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Posted at 11:06 AM ET, 08/26/2011

ALI FERZAT: A Call to Cartoonists to draw support for the viciously beaten Syrian artist [UPDATED]

Now is the time for all good cartoonists to come to the visual aid of their fellow colleague in a moment of need.

The news has rippled worldwide this week of the vicious beating of popular Syrian political cartoonist and human-rights activist Ali Ferzat.

On Thursday, the United States assailed the “targeted brutal attack” as part of a larger condemnation of ruler Bashar al-Assad’s violence against those who dare speak out against his government. The State Department’s statement said: “The regime’s thugs focused their attention on Ferzat’s hands, beating them furiously and breaking one of them – a clear message that he should stop drawing.”

Which means Ferzat’s global brethren should send a clear message and start drawing.

The world’s political cartoonists have rendered many a Gaddafi and Assad criticism in recent weeks, but an attack on a single, peaceful cartoonist such as this demands a direct criticism of the unconscionable targeted abduction and beating of Ferzat.

The attack, American political cartoonist Matt Bors tells Comic Riffs, is “a reminder that picking up a pen to draw cartoons is still dangerous in many parts of the world.”

“Hopefully,” continues Bors, who helps run the comics-journalism website Cartoon Movement, “Syrians can succeed in overthrowing their government and replace it with a non-hand-breaking one.”

Update: The American Association of Editorial Cartoonists tells Comic Riffs on Friday evening that it is now officially condemning the attack, and that it urges individuals and governments to do the same.

“As cartoonists, we are outraged at the pointed brutality of the attack on Mr. Ferzat. ... “ the group says in a statement. “Breaking the hands of a cartoonist is more than an attack on one brave individual, it’s an attack on the right of a people to express themselves. It’s an act of a desperate regime foolishly thinking that its violence and efforts to intimidate will keep a cartoonist from criticizing the regime’s repressive behavior. 

“Instead, it only sets hundreds of hands to drawing the clear conclusion that those behind the brutal repression have lost all legitimacy.”

Cartoonists Rights Network International also condemned the attack ”in the strongest possible terms.”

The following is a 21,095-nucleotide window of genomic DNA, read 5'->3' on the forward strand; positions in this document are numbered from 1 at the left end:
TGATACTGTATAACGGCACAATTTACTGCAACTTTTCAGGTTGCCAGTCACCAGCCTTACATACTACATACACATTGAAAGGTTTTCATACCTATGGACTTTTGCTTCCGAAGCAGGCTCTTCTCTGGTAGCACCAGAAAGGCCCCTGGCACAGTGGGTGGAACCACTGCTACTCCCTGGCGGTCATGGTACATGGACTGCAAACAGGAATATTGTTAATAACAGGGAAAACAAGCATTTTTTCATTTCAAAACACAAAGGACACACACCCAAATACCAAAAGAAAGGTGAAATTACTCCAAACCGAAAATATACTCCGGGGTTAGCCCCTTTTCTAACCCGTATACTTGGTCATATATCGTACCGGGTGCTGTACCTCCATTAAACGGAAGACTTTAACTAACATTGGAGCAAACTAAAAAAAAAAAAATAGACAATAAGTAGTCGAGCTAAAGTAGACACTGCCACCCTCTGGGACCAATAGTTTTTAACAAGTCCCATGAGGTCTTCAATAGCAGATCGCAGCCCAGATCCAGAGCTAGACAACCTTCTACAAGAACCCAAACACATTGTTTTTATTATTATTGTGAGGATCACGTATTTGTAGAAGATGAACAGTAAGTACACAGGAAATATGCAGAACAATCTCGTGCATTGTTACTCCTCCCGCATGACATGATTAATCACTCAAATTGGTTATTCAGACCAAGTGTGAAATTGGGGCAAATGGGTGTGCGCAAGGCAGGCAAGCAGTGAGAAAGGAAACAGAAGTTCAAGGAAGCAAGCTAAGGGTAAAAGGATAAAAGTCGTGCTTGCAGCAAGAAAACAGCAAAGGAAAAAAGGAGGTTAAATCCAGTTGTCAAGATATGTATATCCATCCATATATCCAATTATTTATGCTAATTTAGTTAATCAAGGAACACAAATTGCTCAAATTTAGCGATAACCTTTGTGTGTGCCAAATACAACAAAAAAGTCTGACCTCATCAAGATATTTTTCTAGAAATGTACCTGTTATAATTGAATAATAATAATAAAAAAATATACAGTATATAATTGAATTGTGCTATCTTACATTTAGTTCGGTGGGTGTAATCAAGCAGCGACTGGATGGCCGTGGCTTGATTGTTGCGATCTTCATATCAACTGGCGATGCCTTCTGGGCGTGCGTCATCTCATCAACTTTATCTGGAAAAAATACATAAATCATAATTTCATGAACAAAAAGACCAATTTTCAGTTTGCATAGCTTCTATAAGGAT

Assad had previously allowed Ferzat’s satirical salvos, but the repressive ruler has reportedly attacked opponents amid calls for him to resign, as well as the United States saying he has lost “legitimacy” as a leader. (Fermat’s cartoons are viewable not only on his website, but also on his Facebook page.)

As recently as last year, political cartoonists condemned the “death threats” against “South Park” creators Matt Stone and Trey Parker over their satire involving Muhammad. And historically, cartoonists’ groups have criticized violence against their colleagues.

Now is the time to be vocal in the best, most skilled way that cartoonists know how.

THE CARTOONISTS’ REPLY: Post political animator Ann Telnaes has now posted this cartoon in response, and Politico’s Matt Wuerker offers this pointed riposte.

Elsewhere, the Augusta Chronicle’s Rick Mckee drew this cartoon, and Bill Day, who is syndicated by Cagle Cartoons, shared this.

Egyptian cartoonist Sherif Arafa has posted this cartoon.

Freelance cartoonist Mike Spicer shared this ; artist Jim Brenneman responded with this; and illustrator Brixton Doyle gives us this.

And then there’s the anonymous faux-”self-portrait” of Ferzat making the rounds, in which the cartoonist, from his hospital bed, offers a single-finger salute to his attackers.

You can see more of Ferzat’s cartoons — with descriptions — in this video:

.

THE INTERVIEW: Exiled Iranian cartoonist NIK KOWSAR

.MORE: Cartoonists MATT BORS & TED RALL depart for Afghanistan eager to tell ‘the people’s story’.

MORE: Pulitzer-winning cartoonists ‘condemn threat’ against ‘South Park’ creators

By  |  11:06 AM ET, 08/26/2011

Tags:  ali ferzat, syria, matt bors, cartoon movement, violence against cartoonists

 
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